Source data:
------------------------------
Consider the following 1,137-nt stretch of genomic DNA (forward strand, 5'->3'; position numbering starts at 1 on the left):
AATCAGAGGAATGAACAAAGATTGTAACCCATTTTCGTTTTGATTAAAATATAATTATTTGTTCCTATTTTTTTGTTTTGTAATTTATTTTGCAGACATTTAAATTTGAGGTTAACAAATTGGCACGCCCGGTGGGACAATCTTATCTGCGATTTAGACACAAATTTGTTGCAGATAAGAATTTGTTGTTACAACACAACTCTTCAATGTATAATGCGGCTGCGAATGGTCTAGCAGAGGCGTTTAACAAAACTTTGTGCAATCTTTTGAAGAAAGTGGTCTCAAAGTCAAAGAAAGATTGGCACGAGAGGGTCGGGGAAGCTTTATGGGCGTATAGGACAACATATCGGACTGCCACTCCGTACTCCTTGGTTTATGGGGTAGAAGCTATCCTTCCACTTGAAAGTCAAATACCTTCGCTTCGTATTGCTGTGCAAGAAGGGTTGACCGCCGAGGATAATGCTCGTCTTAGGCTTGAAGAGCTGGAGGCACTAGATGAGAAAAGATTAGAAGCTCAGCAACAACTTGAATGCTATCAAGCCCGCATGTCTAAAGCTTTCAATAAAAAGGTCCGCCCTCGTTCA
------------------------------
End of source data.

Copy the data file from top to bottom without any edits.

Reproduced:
Consider the following 1,137-nt stretch of genomic DNA (forward strand, 5'->3'; position numbering starts at 1 on the left):
AATCAGAGGAATGAACAAAGATTGTAACCCATTTTCGTTTTGATTAAAATATAATTATTTGTTCCTATTTTTTTGTTTTGTAATTTATTTTGCAGACATTTAAATTTGAGGTTAACAAATTGGCACGCCCGGTGGGACAATCTTATCTGCGATTTAGACACAAATTTGTTGCAGATAAGAATTTGTTGTTACAACACAACTCTTCAATGTATAATGCGGCTGCGAATGGTCTAGCAGAGGCGTTTAACAAAACTTTGTGCAATCTTTTGAAGAAAGTGGTCTCAAAGTCAAAGAAAGATTGGCACGAGAGGGTCGGGGAAGCTTTATGGGCGTATAGGACAACATATCGGACTGCCACTCCGTACTCCTTGGTTTATGGGGTAGAAGCTATCCTTCCACTTGAAAGTCAAATACCTTCGCTTCGTATTGCTGTGCAAGAAGGGTTGACCGCCGAGGATAATGCTCGTCTTAGGCTTGAAGAGCTGGAGGCACTAGATGAGAAAAGATTAGAAGCTCAGCAACAACTTGAATGCTATCAAGCCCGCATGTCTAAAGCTTTCAATAAAAAGGTCCGCCCTCGTTCA